|Georgetown University President John J. DeGioia|
Interview with Georgetown University President John J. DeGioia by Yong Tang
, People's Daily correspondent based in Washington DC.
Founded in 1789, Georgetown University is the oldest Catholic and Jesuit university in America. Located in Georgetown, a neighborhood of Washington, D.C., Georgetown University has become a major research university whose strength of academic programs is globally recognized.
Bill Clinton and many other heads of states are alumni of the university. For the two of the fifteen most powerful women in the world as rated by Forbes magazine in 2005, Gloria Macapagal-Arroyo, the President of the Philippines, and Patricia Russo, the Chair of Lucent Technologies are alumnae of Georgetown. Recently Yong Tang, People's Daily Washington-based correspondent did an exclusive interview with Georgetown University President John J. DeGioia in his office.
Yong Tang: I know Georgetown University is the nation's oldest Catholic university. All Georgetown students are required to take two courses in Philosophy and Theology. There are also a lot of priests on the campus. I just want to know how is this Catholic and Jesuit tradition survived and maintained today?
DeGioia: It is a great question. Georgetown University is the oldest Catholic and Jesuit university founded in 1789 by father John Carroll who later became the first American archbishop. He found Georgetown with a clear and explicit commitment that Georgetown will open to students of every religious profession. Those are founding documents of the institution. We have always sustained our commitment to the Catholic and Jesuit identity of Georgetown. It gets manifested in lots of different ways here in Georgetown from the commitment that we have to ensure dialogue to commitment to social justice to commitment to ensure our students have access to a wide variety of ways of exploring their faith.
Within the university community there is a great deal of diversity. The University's Campus Ministry program includes Roman Catholic, Jewish, Muslim, Orthodox Christian and Protestant worship opportunities, and pastoral care for students, faculty and staff. Campus Ministry reaches out to the Georgetown Community in many ways. Georgetown was the first Catholic school to bring a rabbi, Rabbi Harold White, onto its full-time campus ministry staff in 1968. And, Georgetown was the first American University to hire a full-time Muslim chaplain, Imam Yahya Hendi, in 1999.
It is 217 years into this work and one of the things we are trying to do is to ensure that while we provide an acknowledged American educational experience here there is a clear commitment to sustaining the underlined tradition that has supported this institution and differentiate Georgetown for two centuries. The academic requirements are part of our general education requirements which include courses in sciences, social sciences and humanities, usually foreign languages. Usually part of our general education courses include courses in Philosophy and Theology.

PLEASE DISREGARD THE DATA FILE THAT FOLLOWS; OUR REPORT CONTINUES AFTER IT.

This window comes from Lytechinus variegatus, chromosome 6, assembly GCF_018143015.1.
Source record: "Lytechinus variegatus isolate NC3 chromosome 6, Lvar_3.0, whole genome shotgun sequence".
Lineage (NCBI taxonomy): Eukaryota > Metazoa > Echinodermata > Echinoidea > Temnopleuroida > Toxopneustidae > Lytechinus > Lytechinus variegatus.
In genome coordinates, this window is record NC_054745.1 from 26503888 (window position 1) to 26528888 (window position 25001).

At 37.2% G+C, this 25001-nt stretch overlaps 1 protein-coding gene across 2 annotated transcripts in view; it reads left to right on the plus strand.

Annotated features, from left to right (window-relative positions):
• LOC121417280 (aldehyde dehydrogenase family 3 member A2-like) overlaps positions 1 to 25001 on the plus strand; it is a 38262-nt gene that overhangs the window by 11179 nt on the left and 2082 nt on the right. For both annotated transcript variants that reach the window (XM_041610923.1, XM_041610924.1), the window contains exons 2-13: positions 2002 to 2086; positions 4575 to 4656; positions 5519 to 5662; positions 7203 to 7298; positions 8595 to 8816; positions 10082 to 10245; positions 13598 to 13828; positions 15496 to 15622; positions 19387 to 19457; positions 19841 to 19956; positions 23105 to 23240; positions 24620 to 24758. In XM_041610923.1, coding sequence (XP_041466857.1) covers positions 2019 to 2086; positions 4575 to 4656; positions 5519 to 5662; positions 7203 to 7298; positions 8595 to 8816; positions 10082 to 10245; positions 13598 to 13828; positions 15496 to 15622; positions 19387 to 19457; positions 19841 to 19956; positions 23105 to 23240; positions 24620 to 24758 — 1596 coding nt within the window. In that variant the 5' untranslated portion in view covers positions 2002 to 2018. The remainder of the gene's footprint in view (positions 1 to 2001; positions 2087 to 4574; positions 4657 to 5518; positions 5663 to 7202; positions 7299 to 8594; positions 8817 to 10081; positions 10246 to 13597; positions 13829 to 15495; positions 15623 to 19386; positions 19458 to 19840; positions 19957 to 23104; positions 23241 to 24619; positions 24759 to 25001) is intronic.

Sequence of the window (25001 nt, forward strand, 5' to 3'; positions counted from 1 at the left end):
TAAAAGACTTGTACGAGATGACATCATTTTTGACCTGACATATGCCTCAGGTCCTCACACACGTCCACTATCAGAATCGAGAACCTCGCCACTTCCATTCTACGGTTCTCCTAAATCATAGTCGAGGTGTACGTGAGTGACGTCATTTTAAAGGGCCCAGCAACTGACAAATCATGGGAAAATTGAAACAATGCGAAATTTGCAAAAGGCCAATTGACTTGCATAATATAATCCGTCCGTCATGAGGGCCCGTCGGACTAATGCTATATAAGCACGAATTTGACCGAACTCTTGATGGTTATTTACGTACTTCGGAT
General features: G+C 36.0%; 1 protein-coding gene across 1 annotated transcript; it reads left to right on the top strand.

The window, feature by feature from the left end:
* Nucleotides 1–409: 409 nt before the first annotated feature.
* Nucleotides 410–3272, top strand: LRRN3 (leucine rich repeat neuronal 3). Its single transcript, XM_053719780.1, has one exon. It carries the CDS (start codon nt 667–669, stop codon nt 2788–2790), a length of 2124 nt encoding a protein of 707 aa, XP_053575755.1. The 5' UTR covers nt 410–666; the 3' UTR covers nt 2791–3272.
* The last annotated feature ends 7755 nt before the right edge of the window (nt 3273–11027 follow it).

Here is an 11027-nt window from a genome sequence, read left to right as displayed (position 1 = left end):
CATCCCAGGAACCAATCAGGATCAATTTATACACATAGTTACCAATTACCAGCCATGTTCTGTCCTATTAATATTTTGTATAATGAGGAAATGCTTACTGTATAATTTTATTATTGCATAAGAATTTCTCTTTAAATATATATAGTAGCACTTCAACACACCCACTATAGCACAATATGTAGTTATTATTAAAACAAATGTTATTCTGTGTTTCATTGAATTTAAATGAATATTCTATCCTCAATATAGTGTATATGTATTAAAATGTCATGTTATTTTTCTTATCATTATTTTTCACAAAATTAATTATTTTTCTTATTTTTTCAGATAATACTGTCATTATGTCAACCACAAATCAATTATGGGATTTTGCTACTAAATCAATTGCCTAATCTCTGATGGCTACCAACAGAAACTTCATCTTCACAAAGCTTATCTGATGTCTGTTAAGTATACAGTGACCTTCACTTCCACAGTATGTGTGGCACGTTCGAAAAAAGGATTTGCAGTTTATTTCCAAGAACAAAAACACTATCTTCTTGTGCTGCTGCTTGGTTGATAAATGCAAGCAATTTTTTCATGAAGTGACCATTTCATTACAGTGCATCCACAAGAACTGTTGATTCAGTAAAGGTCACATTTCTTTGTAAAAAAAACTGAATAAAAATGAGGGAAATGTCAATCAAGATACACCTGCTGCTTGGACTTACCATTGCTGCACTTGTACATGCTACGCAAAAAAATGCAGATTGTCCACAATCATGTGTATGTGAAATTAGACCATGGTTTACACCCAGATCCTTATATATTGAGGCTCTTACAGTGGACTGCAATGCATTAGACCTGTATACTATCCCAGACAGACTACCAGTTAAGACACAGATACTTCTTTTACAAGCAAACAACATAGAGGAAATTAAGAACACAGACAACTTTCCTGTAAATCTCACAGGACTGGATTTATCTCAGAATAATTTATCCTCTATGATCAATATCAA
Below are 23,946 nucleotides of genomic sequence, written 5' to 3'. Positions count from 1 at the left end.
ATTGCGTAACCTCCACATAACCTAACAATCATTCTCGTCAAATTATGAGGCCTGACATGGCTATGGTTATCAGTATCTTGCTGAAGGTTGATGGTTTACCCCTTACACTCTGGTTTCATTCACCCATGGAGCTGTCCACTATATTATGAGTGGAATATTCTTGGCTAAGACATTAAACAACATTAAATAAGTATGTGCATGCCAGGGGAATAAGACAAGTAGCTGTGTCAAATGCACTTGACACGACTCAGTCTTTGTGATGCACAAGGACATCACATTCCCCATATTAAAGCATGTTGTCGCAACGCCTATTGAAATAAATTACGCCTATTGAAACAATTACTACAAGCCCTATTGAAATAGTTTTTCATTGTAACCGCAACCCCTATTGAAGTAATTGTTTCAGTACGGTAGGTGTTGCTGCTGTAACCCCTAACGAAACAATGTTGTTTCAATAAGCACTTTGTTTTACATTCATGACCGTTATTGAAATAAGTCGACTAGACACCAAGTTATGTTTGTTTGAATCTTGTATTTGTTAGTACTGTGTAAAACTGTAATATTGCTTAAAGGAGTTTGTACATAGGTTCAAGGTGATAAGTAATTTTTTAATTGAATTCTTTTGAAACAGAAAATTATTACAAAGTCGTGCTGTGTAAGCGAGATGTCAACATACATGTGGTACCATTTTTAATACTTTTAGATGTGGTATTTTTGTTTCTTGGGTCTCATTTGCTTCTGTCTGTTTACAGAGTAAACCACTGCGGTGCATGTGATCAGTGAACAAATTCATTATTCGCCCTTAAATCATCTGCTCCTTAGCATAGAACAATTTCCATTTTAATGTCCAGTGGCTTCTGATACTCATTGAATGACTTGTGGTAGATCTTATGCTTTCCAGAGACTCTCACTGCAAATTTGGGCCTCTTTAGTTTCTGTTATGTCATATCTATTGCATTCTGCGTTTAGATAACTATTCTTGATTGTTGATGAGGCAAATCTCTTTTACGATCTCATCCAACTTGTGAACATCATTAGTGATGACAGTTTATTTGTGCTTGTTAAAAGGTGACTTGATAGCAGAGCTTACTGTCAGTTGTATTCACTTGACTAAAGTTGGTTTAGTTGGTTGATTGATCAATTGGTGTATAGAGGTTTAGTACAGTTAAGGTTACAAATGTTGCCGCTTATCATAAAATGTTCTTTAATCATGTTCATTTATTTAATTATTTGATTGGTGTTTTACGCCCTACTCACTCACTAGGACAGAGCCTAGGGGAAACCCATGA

Yong Tang: Do you have any preferential policies in admitting students with Catholic and Jesuit background?
DeGioia: We don't differentiate students on basis of religion in admitting students. We actually have every religion covered here.
Yong Tang: If I don't believe in any religions, could I be admitted?
DeGioia: We have plenty of students and people who are not believers.
Yong Tang: Someone said religion might stand in the way for scientific discovery like stem cell research. Do you think religion sometimes can be an obstacle for scientific advancement?
DeGioia:No, we don't think so. We proudly conduct our research in a manner that is consistent with Catholic teaching, and we don't view that tradition as limiting. Quite the opposite. The Catholic moral tradition places great emphasis on the life-enhancing and life-saving promise of advanced research. I believe that the moral foundation helps shape the engagement of the institution in its research and activities. I believe we are able to keep a good balance here.
Yong Tang: I know School of Foreign Service and School of Law at Georgetown are among the strongest in this country. How do you maintain this level of excellence?
DeGioia: By ensuring we have the very best faculty, the students could make the most from their talents and abilities, by ensuring we support them to pursue the most important ideas that are stake in the world today.
Yong Tang: What kind of benefit can you get from being located in Washington, DC?
|Yong Tang (R), People's Daily correspondent based in Washington DC and Georgetown University President John J. DeGioia.|
DeGioia: The benefit is incalculable. Our students and faculty have access to many of the leading scholars and policy makers in the world. It would be hard to overstate how significant this is to the very identity of the university. We would not be Georgetown if we were not in Washington DC.